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In a recent ruling, a single-judge bench comprising of Justice Gurpal Singh Ahluwalia of Madhya Pradesh High Court concluded that marriage on false information of educational qualification cannot be considered as cheating and neither be a ground for divorce. 

The background of the case is as follows:

The petitioners contend that the respondent, or wife, is the spouse of the petitioner, or husband. The petitioner was informed at the time of marriage that the respondent had passed the Class 12th examination, but he later discovered that she had only passed the Class 10th. As a result, the petitioner filed complaints on various forums, claiming that he was the victim of fraud when he got married, and he sought to have the offence registered under Section 420 of the IPC. According to the SHO of Mahila Thana, the applicant claimed to be an advocate in practice and stated that his wife was forcing him to live apart after their marriage. The applicant claims that false information was given by the respondent about her educational qualification for the purpose of marriage. After verification, the SHO came to the conclusion that the husband did not wish to keep his wife and that there was no crime committed against the respondents in response to the husband’s complaint.

From the facts the following issues has been raised:

  1. Whether performing a marriage by providing false information regarding the educational requirements would be considered an offense under Section 415 and 420 of the Indian Penal Code?
  2. Whether Section 5 of the Hindu Marriage Act would apply to such an allegation?
  3. Whether divorce can be granted by considering such allegation as a ground? 

The court determined that there was no established offence under Section 420 of the IPC in this case because the petitioner’s counsel was unable to provide evidence of how giving false information about one’s educational qualifications during a marriage would amount to deceiving someone to deliver property. The court focused on the fact that the term “deceive” implied an obligation to deliver property, which was not relevant in this case.

Regarding the question of whether cheating had occurred, the court noted that the petitioner had not provided evidence to support the claim that the respondent had cheated by passing only the Class 10th instead of the Class 12th, or that this would have constituted deception. In this regard, the petitioner’s allegation of dishonesty or cheating was not substantiated by any proof or explanation, as the court observed.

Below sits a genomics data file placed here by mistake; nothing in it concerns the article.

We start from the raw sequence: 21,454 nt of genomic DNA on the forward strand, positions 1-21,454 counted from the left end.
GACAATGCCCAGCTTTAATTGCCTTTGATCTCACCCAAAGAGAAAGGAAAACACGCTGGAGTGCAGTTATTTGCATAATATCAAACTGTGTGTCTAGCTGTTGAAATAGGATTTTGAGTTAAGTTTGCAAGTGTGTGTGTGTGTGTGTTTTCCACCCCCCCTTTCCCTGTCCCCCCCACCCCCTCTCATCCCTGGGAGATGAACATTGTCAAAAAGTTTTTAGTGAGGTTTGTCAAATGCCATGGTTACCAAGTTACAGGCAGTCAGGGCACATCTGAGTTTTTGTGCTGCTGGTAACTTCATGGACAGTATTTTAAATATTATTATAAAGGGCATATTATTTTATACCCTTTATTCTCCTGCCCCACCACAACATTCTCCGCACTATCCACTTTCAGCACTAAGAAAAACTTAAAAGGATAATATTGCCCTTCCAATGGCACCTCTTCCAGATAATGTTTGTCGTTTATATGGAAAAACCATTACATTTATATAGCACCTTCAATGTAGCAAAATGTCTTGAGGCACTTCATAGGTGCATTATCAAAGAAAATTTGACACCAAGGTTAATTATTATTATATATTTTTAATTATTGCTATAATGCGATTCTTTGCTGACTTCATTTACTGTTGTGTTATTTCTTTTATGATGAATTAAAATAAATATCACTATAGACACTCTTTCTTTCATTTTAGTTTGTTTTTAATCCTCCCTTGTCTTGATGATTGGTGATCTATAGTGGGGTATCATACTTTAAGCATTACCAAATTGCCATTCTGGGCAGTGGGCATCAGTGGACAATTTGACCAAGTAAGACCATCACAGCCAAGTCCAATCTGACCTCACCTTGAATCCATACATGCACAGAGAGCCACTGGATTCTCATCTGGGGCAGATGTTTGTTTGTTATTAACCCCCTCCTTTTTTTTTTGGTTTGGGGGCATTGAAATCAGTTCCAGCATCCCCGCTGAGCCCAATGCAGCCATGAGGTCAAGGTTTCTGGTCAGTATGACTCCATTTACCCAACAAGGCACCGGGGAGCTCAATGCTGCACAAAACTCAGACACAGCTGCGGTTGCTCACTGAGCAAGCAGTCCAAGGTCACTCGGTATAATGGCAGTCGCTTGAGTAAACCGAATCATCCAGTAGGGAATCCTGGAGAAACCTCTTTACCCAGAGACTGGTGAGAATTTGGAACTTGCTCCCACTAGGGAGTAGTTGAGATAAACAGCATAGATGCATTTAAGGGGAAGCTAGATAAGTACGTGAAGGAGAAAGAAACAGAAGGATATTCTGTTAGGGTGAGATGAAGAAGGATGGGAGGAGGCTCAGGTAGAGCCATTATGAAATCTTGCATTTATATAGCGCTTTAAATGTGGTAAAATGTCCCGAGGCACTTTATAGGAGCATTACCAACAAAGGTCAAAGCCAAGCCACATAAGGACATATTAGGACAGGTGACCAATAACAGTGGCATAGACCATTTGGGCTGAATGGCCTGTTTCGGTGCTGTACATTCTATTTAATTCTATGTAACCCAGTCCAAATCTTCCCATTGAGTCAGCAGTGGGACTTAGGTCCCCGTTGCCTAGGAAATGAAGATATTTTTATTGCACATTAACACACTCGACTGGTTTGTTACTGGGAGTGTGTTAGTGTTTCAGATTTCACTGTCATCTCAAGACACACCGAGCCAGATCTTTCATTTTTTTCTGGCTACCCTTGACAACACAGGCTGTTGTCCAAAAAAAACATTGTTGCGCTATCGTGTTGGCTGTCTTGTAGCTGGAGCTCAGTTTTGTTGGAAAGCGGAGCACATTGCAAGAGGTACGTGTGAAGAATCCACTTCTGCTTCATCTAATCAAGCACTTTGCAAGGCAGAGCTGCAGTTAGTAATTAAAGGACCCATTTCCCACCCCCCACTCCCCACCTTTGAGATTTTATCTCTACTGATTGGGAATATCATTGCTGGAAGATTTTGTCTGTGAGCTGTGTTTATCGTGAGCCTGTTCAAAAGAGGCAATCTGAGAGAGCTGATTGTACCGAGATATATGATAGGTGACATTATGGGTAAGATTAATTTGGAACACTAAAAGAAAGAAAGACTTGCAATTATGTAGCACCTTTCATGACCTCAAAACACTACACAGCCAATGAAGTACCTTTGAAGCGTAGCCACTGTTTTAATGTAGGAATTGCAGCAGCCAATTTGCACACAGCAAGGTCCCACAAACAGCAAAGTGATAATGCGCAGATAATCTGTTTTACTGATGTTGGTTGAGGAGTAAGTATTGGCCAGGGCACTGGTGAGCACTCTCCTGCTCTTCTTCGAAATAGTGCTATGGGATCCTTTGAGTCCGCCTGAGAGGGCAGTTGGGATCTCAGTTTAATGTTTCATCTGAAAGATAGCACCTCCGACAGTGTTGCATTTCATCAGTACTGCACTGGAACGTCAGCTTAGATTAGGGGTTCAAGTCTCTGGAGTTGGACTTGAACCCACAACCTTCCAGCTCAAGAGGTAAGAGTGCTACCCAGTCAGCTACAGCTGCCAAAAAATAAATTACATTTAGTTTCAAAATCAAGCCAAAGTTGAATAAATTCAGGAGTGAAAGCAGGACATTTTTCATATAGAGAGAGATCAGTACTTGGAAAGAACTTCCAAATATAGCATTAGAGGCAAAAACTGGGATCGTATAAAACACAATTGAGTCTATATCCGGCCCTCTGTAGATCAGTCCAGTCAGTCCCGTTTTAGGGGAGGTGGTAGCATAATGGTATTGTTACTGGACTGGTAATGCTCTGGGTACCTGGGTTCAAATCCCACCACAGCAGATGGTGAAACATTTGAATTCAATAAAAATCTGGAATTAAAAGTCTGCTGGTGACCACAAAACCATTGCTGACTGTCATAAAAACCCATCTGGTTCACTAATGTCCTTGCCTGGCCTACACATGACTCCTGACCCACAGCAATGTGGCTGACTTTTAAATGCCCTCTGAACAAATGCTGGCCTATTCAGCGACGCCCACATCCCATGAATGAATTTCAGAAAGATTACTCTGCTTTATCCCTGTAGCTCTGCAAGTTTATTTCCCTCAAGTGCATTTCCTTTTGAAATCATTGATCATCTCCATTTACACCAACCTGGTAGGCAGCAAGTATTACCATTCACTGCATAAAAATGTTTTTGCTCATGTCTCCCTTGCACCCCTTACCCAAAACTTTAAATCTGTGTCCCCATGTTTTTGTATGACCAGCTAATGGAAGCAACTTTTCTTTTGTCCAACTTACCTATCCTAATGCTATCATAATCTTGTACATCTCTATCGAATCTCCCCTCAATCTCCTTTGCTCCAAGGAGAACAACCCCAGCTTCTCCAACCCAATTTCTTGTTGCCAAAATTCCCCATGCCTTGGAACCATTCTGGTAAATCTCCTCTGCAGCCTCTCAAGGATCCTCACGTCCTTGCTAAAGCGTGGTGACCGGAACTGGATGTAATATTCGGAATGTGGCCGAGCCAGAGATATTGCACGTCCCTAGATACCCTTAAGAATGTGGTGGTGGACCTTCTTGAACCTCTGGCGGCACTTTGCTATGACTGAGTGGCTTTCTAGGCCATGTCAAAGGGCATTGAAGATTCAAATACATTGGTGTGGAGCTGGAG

The court went on to clarify that “if any marriage is performed by giving a wrong information about educational qualification, then neither it would be void marriage nor it would be voidable marriage,” in reference to whether the union would be declared void or voidable. The court further emphasized that Section 5 of the Hindu Marriage Act would not apply in such a situation.

The court made it clear that “the allegation of getting married by giving a false information about the educational qualification does not amount to any ground for grant of divorce” in response to the question of whether such an allegation alone is sufficient to award a divorce.

Serious charges, including involvement in prostitution, were made against the respondent’s mother-in-law by the petitioners. But these claims were not included in the original writ petition. Furthermore, the petitioner leveled outrageous charges of corruption against police authorities. For these allegations, the court sought evidence. The mother-in-law’s character was disparaged during discussions, despite the fact that she was not involved in the case. The petitioner made it clear that the accusations were not made in the course of the lawsuit, but rather on the basis of an earlier complaint. The mother-in-law was given permission to sue the petitioners for unfounded allegations, and the High Court voiced serious concerns about this kind of character assassination in public hearings. Specifically, the court stated that “making general allegations of corruption against a department or against its officers also amounts to defamation,” and it authorized the Police Department—which was named in the writ petition—to take legal action against the petitioners for their baseless and disparaging remarks. The bench consecutively dismissed the petition and levied a Rs. 25,000 fine.

CAUSE TITLE: Bharat Singh Chouhan vs State of Madhya Pradesh



Bharat Singh Chouhan vs State of Madhya Pradesh


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